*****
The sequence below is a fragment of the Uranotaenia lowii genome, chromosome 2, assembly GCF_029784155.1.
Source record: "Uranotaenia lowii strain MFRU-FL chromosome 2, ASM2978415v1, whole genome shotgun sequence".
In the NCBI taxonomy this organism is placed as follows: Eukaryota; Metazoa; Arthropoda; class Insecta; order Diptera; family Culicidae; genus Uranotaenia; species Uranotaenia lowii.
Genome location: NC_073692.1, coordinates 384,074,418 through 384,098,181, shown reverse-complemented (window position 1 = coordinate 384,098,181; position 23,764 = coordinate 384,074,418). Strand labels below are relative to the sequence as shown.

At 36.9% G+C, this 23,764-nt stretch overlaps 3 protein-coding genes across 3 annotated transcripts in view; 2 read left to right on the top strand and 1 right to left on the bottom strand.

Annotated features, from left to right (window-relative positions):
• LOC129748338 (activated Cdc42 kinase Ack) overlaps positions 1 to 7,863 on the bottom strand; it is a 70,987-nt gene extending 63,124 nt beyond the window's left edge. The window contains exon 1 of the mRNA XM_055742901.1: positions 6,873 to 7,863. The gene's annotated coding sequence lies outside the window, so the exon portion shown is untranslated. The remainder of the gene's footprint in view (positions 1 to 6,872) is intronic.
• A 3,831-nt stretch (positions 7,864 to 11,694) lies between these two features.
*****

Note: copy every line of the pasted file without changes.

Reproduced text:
The sequence below is a fragment of the Uranotaenia lowii genome, chromosome 2, assembly GCF_029784155.1.
Source record: "Uranotaenia lowii strain MFRU-FL chromosome 2, ASM2978415v1, whole genome shotgun sequence".
In the NCBI taxonomy this organism is placed as follows: Eukaryota; Metazoa; Arthropoda; class Insecta; order Diptera; family Culicidae; genus Uranotaenia; species Uranotaenia lowii.
Genome location: NC_073692.1, coordinates 384,074,418 through 384,098,181, shown reverse-complemented (window position 1 = coordinate 384,098,181; position 23,764 = coordinate 384,074,418). Strand labels below are relative to the sequence as shown.

At 36.9% G+C, this 23,764-nt stretch overlaps 3 protein-coding genes across 3 annotated transcripts in view; 2 read left to right on the top strand and 1 right to left on the bottom strand.

Annotated features, from left to right (window-relative positions):
• LOC129748338 (activated Cdc42 kinase Ack) overlaps positions 1 to 7,863 on the bottom strand; it is a 70,987-nt gene extending 63,124 nt beyond the window's left edge. The window contains exon 1 of the mRNA XM_055742901.1: positions 6,873 to 7,863. The gene's annotated coding sequence lies outside the window, so the exon portion shown is untranslated. The remainder of the gene's footprint in view (positions 1 to 6,872) is intronic.
• A 3,831-nt stretch (positions 7,864 to 11,694) lies between these two features.